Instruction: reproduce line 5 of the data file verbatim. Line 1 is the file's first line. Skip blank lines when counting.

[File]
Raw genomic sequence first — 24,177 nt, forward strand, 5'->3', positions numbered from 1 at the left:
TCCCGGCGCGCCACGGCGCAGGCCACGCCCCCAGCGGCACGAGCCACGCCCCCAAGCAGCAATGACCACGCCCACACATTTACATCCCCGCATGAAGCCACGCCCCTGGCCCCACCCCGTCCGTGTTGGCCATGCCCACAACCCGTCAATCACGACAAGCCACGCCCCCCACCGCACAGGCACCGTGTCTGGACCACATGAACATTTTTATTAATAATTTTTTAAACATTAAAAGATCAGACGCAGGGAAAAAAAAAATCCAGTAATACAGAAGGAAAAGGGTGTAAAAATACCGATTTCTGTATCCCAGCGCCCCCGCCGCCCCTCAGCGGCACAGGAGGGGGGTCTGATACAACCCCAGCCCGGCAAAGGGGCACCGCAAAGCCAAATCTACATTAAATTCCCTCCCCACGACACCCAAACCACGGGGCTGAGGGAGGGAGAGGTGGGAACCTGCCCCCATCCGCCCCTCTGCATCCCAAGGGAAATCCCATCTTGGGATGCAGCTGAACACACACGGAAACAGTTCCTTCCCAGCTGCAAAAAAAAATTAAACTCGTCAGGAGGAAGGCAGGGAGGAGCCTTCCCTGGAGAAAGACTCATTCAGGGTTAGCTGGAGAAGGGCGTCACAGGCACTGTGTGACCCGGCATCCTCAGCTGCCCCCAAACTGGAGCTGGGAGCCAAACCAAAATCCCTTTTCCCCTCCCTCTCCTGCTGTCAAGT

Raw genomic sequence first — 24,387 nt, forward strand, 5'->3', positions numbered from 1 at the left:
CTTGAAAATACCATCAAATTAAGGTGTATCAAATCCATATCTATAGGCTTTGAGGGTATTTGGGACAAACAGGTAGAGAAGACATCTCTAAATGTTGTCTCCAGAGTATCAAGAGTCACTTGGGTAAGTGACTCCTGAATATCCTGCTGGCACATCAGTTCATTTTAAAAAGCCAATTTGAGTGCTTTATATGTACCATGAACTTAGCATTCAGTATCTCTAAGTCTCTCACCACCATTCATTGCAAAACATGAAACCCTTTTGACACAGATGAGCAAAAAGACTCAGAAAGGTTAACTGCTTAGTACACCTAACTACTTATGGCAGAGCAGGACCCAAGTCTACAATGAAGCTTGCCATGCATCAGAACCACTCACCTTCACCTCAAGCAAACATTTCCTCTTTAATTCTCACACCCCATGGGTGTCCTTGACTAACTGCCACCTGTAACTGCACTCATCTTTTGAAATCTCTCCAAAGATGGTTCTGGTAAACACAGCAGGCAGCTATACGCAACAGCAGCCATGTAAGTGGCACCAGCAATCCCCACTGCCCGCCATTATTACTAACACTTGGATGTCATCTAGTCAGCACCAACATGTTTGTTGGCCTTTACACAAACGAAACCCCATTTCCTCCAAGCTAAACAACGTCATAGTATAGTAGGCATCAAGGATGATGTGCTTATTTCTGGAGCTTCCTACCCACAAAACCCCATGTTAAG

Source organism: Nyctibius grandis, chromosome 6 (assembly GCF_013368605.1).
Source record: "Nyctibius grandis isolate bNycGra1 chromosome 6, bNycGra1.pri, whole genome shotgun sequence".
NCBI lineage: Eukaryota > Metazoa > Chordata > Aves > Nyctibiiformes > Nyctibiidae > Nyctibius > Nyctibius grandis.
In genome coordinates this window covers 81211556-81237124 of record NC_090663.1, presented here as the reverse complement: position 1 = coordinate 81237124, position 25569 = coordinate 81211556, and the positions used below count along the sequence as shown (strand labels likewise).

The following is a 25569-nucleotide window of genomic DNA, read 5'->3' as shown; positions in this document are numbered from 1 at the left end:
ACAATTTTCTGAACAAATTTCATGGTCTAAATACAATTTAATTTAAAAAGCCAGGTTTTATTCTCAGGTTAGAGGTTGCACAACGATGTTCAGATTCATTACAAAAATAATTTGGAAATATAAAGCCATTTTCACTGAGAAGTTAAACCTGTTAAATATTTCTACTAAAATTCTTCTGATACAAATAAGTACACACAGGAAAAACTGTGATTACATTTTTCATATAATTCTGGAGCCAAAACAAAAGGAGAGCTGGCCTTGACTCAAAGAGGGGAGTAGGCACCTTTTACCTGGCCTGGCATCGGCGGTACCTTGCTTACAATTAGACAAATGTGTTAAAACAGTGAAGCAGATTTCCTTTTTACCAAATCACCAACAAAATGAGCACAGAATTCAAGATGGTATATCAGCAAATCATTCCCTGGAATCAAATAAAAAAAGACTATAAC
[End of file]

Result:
Source organism: Nyctibius grandis, chromosome 6 (assembly GCF_013368605.1).